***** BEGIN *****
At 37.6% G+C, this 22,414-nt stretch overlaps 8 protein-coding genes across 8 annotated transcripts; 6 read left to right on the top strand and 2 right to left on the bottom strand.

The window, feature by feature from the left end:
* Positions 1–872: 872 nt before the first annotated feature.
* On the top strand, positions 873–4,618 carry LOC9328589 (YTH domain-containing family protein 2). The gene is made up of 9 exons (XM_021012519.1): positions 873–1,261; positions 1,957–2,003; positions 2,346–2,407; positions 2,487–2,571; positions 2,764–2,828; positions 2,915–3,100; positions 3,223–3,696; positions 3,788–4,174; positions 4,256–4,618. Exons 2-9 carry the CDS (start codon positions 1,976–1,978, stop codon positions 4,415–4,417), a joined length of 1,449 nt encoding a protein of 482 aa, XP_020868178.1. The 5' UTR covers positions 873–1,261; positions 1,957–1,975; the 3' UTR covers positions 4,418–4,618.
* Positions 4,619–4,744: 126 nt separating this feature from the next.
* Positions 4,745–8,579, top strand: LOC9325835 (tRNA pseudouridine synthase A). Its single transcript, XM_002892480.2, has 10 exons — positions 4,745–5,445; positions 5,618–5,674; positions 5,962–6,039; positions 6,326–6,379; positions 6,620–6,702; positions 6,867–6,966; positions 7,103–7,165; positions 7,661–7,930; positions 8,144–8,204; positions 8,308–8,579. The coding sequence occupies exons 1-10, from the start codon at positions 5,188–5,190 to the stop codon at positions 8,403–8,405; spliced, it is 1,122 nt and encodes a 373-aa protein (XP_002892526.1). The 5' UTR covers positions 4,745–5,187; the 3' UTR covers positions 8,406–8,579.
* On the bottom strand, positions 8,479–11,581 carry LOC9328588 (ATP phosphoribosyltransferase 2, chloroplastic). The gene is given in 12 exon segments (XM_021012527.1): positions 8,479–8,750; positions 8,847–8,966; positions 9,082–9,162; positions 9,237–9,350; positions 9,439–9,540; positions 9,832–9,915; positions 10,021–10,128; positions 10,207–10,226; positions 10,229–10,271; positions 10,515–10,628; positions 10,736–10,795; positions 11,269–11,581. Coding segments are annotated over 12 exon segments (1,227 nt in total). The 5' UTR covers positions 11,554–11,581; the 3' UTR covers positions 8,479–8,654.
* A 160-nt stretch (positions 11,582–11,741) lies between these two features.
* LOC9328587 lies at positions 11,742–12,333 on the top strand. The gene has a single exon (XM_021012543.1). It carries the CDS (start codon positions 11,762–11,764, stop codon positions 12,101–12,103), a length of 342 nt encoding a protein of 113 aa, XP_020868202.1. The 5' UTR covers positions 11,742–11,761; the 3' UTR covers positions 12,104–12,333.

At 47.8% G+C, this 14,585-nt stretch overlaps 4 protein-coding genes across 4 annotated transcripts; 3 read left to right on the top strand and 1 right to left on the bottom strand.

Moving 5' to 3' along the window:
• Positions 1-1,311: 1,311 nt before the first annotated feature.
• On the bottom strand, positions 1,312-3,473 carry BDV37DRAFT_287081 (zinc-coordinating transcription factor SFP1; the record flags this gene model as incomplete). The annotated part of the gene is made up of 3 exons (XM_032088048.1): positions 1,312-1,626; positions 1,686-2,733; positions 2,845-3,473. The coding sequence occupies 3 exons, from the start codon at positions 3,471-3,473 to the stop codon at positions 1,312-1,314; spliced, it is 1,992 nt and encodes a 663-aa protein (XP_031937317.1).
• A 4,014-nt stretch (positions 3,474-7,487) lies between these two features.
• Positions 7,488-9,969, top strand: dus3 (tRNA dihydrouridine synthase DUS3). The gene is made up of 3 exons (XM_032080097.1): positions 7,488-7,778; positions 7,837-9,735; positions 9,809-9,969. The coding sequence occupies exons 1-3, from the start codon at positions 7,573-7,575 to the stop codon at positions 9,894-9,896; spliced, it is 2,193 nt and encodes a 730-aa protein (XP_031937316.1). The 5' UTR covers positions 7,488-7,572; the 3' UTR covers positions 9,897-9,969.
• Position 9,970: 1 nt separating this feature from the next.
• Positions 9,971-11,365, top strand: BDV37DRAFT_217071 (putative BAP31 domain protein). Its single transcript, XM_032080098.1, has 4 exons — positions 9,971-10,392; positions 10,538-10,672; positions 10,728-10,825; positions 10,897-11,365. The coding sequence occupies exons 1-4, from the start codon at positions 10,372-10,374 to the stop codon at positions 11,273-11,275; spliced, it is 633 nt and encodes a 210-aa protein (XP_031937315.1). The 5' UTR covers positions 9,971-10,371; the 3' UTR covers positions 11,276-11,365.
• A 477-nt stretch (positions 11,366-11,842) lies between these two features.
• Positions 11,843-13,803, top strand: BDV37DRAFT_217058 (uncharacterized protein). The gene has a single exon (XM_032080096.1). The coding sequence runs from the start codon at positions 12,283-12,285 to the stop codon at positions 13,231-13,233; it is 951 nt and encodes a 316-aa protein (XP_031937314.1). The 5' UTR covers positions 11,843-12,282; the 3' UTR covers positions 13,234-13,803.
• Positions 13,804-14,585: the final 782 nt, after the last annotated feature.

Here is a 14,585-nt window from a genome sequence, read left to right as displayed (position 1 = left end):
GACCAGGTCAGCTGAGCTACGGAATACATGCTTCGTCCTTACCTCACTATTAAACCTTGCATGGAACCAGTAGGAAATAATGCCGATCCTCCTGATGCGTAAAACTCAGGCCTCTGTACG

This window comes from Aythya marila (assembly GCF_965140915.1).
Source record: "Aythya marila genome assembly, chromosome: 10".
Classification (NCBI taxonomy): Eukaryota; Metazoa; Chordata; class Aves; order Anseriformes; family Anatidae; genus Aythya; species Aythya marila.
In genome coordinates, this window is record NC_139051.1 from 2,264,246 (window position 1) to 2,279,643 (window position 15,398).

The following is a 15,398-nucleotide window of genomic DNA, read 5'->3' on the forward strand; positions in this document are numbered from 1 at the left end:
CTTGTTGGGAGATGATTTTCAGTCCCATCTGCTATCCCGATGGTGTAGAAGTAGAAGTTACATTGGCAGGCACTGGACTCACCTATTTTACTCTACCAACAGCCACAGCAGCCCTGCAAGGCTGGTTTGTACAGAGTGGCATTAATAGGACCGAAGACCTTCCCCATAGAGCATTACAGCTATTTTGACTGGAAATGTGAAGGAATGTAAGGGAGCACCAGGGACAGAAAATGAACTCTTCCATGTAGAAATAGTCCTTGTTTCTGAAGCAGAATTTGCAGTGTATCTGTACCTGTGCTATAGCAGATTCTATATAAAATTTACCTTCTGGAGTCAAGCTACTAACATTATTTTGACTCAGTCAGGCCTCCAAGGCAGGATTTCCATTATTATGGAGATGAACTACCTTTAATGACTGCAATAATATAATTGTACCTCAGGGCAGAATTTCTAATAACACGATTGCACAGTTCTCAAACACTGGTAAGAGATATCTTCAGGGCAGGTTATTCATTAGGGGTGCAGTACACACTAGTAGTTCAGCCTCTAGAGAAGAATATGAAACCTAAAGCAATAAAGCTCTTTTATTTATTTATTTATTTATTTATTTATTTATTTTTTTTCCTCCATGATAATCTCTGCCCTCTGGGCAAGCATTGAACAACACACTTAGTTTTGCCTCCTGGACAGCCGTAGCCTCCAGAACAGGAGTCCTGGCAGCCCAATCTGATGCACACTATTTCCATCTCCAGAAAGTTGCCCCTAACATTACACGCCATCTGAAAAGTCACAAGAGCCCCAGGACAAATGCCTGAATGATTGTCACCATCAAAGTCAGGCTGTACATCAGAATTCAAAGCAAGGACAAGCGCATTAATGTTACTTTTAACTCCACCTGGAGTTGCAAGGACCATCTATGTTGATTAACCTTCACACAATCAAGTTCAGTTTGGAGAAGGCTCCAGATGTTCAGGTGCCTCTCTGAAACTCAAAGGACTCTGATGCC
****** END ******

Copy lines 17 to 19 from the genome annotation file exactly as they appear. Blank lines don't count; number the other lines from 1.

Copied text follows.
• Positions 9,971-11,365, top strand: BDV37DRAFT_217071 (putative BAP31 domain protein). Its single transcript, XM_032080098.1, has 4 exons — positions 9,971-10,392; positions 10,538-10,672; positions 10,728-10,825; positions 10,897-11,365. The coding sequence occupies exons 1-4, from the start codon at positions 10,372-10,374 to the stop codon at positions 11,273-11,275; spliced, it is 633 nt and encodes a 210-aa protein (XP_031937315.1). The 5' UTR covers positions 9,971-10,371; the 3' UTR covers positions 11,276-11,365.
• A 477-nt stretch (positions 11,366-11,842) lies between these two features.
• Positions 11,843-13,803, top strand: BDV37DRAFT_217058 (uncharacterized protein). The gene has a single exon (XM_032080096.1). The coding sequence runs from the start codon at positions 12,283-12,285 to the stop codon at positions 13,231-13,233; it is 951 nt and encodes a 316-aa protein (XP_031937314.1). The 5' UTR covers positions 11,843-12,282; the 3' UTR covers positions 13,234-13,803.